The text is extremely easy to read and provides definitions and links to further define technical terms.
The guide offers a useful framework and terminology which is easy to follow.
Just as the guide dictates, it uses clear subheads and examples with illustrations. This guide does a commendable job of achieving an easy-to-read format.
The guide does an excellent job of taking the reader from simple concepts and progressing to ones that are more complex in a clear, logical way.
The only issues here are a few broken links or redirects due to outdated information.
The grammar is clean, which makes it easy to read.
It is not offensive, and includes at least one inclusive, sensitive reference: "Now that you are writing for the web, you might also be expecting a global audience. Did you know that colors symbolize different meaning in other cultures? Check out Color Meanings by Culture at The International Business Edge. For instance in Japanese culture, red symbolizes life."
So much of this information changes rapidly in the digital world. Core concepts about attracting readers, ethics and legal standards do not change, however, and so this guide is still useful — some sections more than others.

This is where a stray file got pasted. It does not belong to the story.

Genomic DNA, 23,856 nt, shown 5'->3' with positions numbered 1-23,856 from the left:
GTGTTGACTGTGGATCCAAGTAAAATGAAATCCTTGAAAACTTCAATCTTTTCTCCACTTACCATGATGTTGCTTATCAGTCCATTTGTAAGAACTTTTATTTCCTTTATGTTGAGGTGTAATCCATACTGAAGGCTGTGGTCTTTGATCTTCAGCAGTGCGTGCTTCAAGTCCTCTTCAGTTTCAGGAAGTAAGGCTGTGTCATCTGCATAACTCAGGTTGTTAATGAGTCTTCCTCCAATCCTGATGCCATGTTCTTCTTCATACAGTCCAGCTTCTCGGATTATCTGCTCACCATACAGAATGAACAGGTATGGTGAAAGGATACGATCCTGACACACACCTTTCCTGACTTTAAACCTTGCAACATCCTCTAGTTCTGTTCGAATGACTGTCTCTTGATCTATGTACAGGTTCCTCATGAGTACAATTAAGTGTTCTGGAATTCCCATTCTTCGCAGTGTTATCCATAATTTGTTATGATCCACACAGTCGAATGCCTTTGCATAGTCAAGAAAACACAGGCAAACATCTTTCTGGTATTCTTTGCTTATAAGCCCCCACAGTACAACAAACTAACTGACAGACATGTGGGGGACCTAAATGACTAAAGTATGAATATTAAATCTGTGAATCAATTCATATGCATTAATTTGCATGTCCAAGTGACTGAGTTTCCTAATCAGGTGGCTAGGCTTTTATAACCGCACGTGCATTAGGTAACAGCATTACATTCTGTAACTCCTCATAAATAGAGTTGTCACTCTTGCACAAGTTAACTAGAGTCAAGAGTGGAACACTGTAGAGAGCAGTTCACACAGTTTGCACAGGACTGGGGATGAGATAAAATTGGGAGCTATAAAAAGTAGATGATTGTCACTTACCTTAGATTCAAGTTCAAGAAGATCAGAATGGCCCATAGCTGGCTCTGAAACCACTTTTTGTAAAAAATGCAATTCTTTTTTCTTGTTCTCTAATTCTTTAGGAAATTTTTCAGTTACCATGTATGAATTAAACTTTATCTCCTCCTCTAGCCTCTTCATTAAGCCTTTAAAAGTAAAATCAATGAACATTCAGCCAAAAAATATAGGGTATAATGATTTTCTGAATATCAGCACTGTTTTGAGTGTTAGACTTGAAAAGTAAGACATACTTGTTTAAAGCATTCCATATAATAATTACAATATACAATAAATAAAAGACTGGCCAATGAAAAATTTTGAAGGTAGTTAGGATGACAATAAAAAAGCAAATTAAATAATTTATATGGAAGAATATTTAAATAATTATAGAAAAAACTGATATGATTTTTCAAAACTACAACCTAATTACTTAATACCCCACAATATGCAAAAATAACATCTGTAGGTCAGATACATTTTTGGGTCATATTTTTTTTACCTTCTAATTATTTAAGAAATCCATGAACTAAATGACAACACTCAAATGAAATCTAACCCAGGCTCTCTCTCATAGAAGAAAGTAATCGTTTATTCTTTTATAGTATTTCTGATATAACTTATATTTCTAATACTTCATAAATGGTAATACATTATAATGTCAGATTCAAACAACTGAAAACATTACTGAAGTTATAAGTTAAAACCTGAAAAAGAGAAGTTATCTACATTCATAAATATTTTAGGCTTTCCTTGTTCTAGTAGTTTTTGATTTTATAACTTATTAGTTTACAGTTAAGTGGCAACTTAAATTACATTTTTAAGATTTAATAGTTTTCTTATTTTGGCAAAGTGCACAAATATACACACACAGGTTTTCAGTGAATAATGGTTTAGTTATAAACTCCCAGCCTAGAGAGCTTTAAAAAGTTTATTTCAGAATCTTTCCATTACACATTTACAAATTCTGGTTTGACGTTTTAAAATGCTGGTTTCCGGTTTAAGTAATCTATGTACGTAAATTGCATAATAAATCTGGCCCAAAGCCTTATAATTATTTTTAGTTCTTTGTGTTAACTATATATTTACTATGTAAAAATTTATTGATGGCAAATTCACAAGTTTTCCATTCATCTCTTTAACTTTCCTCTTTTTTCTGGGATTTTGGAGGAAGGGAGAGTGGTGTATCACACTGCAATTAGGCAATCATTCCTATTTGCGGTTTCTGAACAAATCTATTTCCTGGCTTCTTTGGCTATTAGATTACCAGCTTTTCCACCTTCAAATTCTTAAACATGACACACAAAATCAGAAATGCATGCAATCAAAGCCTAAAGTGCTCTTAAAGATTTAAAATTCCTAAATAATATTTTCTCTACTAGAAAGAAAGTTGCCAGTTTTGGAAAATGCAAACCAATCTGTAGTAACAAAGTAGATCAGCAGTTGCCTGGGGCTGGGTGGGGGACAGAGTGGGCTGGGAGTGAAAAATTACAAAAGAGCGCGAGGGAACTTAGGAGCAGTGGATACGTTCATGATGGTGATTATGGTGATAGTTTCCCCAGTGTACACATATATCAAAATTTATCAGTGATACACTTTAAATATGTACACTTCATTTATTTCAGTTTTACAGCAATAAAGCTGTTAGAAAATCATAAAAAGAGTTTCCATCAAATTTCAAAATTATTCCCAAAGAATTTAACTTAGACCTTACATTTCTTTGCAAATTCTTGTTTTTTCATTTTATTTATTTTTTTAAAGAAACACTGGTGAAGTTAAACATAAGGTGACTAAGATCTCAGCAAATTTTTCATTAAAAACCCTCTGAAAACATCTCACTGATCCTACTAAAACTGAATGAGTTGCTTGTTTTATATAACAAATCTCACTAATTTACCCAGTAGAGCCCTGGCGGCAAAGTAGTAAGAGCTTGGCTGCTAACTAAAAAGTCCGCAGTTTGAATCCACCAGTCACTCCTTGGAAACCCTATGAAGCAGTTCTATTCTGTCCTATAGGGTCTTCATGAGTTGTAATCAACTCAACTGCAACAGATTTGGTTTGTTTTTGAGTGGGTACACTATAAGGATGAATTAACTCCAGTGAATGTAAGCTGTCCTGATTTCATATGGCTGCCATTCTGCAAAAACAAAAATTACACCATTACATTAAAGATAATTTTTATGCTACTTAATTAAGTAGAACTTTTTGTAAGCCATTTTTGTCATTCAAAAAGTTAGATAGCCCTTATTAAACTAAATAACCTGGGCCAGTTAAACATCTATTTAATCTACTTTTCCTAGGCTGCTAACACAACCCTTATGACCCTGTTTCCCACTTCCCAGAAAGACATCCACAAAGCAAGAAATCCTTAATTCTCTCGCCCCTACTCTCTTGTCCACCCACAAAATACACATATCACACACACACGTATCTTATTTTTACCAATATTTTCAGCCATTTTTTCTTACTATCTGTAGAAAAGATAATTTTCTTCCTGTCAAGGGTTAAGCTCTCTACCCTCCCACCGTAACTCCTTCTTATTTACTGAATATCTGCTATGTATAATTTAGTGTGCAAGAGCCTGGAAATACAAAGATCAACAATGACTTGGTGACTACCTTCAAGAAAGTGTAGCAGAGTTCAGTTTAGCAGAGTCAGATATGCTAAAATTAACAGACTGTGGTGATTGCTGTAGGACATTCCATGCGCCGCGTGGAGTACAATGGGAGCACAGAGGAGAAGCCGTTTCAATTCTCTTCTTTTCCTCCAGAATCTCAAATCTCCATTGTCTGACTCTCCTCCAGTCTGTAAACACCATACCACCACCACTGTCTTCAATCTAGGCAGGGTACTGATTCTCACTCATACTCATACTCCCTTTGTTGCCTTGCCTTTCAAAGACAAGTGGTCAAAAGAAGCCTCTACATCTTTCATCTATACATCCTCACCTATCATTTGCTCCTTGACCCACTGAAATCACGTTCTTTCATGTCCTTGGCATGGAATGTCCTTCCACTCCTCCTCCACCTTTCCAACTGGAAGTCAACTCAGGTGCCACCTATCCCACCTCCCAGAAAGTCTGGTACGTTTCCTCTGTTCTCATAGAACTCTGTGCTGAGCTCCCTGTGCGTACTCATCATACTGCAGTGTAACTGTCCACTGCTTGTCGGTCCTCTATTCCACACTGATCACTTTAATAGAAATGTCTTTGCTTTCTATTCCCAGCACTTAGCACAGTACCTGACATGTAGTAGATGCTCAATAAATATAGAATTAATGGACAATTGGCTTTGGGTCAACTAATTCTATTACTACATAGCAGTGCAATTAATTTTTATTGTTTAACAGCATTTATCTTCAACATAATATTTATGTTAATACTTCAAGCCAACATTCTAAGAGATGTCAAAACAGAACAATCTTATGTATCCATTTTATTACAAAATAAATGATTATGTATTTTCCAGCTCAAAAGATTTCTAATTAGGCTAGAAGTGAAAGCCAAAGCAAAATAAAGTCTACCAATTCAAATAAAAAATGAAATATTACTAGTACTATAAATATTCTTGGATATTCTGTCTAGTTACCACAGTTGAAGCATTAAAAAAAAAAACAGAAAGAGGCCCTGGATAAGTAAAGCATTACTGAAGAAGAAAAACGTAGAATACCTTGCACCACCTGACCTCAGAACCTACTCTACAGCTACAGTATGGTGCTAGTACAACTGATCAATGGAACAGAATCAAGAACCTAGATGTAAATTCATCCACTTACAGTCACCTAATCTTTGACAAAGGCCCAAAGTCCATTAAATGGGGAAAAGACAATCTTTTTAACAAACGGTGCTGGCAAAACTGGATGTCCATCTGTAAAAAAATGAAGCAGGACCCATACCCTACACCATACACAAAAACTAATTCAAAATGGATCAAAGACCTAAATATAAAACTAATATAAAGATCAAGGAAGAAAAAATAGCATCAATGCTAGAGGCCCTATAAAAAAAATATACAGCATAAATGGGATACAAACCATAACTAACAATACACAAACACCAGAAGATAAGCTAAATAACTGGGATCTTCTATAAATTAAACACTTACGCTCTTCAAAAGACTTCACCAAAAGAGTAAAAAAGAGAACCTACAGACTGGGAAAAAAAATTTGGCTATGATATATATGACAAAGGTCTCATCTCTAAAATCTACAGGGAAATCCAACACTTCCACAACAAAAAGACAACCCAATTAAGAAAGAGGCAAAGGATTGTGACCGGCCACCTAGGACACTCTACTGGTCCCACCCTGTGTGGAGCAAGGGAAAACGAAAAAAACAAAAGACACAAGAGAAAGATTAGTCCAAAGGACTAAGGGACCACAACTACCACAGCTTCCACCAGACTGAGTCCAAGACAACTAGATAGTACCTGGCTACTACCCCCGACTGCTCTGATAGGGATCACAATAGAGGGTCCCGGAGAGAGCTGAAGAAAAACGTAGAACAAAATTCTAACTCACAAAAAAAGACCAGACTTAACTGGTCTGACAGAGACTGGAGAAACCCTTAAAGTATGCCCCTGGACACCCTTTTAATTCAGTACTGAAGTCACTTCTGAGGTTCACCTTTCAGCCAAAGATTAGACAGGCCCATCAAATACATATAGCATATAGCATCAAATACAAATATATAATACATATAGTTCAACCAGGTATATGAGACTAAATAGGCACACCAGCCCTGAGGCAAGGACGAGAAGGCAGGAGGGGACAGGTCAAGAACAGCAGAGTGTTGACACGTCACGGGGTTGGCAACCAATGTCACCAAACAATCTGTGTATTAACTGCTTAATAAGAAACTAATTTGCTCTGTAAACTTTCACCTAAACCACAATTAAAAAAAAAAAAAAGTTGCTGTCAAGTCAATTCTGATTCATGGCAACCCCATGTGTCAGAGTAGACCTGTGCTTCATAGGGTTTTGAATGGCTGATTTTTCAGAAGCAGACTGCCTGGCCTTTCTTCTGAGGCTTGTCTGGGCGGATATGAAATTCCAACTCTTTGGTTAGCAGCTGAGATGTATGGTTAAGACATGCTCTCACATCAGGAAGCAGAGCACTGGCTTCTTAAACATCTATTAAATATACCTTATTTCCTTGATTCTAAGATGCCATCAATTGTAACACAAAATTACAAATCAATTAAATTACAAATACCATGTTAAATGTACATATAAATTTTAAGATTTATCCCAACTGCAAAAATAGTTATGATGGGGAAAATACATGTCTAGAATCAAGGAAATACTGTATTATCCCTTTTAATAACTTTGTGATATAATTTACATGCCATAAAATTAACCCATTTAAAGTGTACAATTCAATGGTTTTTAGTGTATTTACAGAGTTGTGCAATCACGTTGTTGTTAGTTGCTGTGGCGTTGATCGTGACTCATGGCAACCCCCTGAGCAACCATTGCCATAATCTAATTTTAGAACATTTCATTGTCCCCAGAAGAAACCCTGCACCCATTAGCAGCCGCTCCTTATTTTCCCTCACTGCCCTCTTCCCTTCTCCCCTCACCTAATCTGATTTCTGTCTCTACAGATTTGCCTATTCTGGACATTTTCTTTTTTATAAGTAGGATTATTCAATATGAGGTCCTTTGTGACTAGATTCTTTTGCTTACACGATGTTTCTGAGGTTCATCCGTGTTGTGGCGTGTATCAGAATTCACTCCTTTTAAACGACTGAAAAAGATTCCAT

This textbook does a good job of covering the basics of web writing (style) and includes a clear and effective Contents page to show the reader what the book includes. The textbook would benefit from additional content and read a bit thin at about... read more
This textbook does a good job of covering the basics of web writing (style) and includes a clear and effective Contents page to show the reader what the book includes. The textbook would benefit from additional content and read a bit thin at about 75 pages. Also, giving more examples of successful online posts would benefit students. The Resources page would be useful to a student. Some excellent links included throughout the text.
The content of this book is unbiased, accurate, error-free. The evolving nature of the internet makes this textbook one that would need consistent updates and editions.